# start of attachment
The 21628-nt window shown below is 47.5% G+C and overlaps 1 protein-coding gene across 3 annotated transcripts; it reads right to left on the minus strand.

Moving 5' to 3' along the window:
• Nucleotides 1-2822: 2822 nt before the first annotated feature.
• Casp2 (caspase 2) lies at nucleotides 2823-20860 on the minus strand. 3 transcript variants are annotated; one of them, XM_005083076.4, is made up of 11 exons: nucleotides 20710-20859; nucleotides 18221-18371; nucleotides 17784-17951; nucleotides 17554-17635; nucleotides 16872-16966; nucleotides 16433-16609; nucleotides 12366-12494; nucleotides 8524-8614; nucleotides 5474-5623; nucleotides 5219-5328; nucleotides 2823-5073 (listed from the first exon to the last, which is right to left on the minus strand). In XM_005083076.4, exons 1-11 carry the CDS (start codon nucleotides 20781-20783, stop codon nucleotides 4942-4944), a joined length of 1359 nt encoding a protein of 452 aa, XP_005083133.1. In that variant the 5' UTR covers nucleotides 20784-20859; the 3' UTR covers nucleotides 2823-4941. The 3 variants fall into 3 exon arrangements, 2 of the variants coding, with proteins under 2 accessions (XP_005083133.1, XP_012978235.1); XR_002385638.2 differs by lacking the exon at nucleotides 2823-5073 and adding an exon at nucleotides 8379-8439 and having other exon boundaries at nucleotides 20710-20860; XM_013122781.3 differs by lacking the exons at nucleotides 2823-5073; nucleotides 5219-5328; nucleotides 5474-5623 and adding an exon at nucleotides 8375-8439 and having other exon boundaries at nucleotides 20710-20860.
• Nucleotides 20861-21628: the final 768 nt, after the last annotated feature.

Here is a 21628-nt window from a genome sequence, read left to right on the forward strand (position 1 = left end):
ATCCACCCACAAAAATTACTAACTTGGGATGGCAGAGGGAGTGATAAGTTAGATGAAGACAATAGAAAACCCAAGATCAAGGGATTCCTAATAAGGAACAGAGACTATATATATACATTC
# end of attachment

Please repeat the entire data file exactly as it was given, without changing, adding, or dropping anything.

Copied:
The 21628-nt window shown below is 47.5% G+C and overlaps 1 protein-coding gene across 3 annotated transcripts; it reads right to left on the minus strand.

Moving 5' to 3' along the window:
• Nucleotides 1-2822: 2822 nt before the first annotated feature.
• Casp2 (caspase 2) lies at nucleotides 2823-20860 on the minus strand. 3 transcript variants are annotated; one of them, XM_005083076.4, is made up of 11 exons: nucleotides 20710-20859; nucleotides 18221-18371; nucleotides 17784-17951; nucleotides 17554-17635; nucleotides 16872-16966; nucleotides 16433-16609; nucleotides 12366-12494; nucleotides 8524-8614; nucleotides 5474-5623; nucleotides 5219-5328; nucleotides 2823-5073 (listed from the first exon to the last, which is right to left on the minus strand). In XM_005083076.4, exons 1-11 carry the CDS (start codon nucleotides 20781-20783, stop codon nucleotides 4942-4944), a joined length of 1359 nt encoding a protein of 452 aa, XP_005083133.1. In that variant the 5' UTR covers nucleotides 20784-20859; the 3' UTR covers nucleotides 2823-4941. The 3 variants fall into 3 exon arrangements, 2 of the variants coding, with proteins under 2 accessions (XP_005083133.1, XP_012978235.1); XR_002385638.2 differs by lacking the exon at nucleotides 2823-5073 and adding an exon at nucleotides 8379-8439 and having other exon boundaries at nucleotides 20710-20860; XM_013122781.3 differs by lacking the exons at nucleotides 2823-5073; nucleotides 5219-5328; nucleotides 5474-5623 and adding an exon at nucleotides 8375-8439 and having other exon boundaries at nucleotides 20710-20860.
• Nucleotides 20861-21628: the final 768 nt, after the last annotated feature.

Here is a 21628-nt window from a genome sequence, read left to right on the forward strand (position 1 = left end):
ATCCACCCACAAAAATTACTAACTTGGGATGGCAGAGGGAGTGATAAGTTAGATGAAGACAATAGAAAACCCAAGATCAAGGGATTCCTAATAAGGAACAGAGACTATATATATACATTC